Singularity prevented by repulsive force?

  • Thread starter kurious
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  • #1
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Main Question or Discussion Point

If hadrons carried a new kind of charge that exerted a significant
force only over very short distances so that hadrons repel hadrons at
close range,this force could stop the formation of a singularity when
a massive star collapses. There is no evidence for the existence of
such a force, but are there theoretical reasons for believing that
there can be no more forces in nature?
 

Answers and Replies

  • #2
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kurious said:
If hadrons carried a new kind of charge that exerted a significant force only over very short distances so that hadrons repel hadrons at close range,this force could stop the formation of a singularity when a massive star collapses. There is no evidence for the existence of
such a force, but are there theoretical reasons for believing that
there can be no more forces in nature?
There are no theoretical reasons for believing there are no more forces in nature. But we don't postulate something unless we have experimental evidence for it; otherwise we could write down theories for infinitely many forces with any behavior we wanted.
My knowledge of general relativity is much weaker than that of particle physics, but I don't think such a force can stop the collapse to a singularity. I think there is a theorem in GR that once some matter collapses inside its own Schwarzschild radius, no force, however strong, can stop its collapse towards the singularity. The space is curved to such a degree that all timelike paths lead towards the singularity so unless the particles move faster than light, they cannot escape.
 
  • #3
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Zefram:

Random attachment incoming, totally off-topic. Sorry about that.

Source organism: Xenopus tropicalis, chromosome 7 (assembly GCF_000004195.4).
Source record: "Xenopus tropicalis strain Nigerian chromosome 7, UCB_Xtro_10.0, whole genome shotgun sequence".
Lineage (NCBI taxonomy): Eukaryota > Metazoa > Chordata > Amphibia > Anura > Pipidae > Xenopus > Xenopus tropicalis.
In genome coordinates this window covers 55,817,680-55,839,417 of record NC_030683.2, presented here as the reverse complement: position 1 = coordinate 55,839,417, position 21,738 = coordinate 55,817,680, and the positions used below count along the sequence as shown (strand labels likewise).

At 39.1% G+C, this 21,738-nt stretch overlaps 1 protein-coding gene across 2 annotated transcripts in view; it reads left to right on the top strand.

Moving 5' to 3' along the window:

The space is curved to such a degree that all timelike paths lead towards the singularity

Kurious:
Can dark energy oppose this curvature - it is gravitationally repulsive?
 
  • #4
Njorl
Science Advisor
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kurious said:
If hadrons carried a new kind of charge that exerted a significant
force only over very short distances so that hadrons repel hadrons at
close range,this force could stop the formation of a singularity when
a massive star collapses. There is no evidence for the existence of
such a force, but are there theoretical reasons for believing that
there can be no more forces in nature?
The strong force is repulsive at very short distances.

Njorl
 
  • #5
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kurious said:
Can dark energy oppose this curvature - it is gravitationally repulsive?
My knowledge of GR is limited, as I've said. Try the astronomy or cosmology forums for this one.
 
  • #6
turin
Homework Helper
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Njorl said:
The strong force is repulsive at very short distances.
I did not know this, but it makes more sense now. Does this refer to the direct or residual strong force. I thought that the strong force was an HO force at the smallest distances.
 
  • #7
arivero
Gold Member
3,304
59
Pauli principle amounts to impenetrability for identical spin 1/2 particles. That is the main trick.

On a related note, some famous problems actually bypass the singularity problem. Between them, I have read, the classical gravitational three body problem has a perturbative expansion that avoids the singularity in origin.
 

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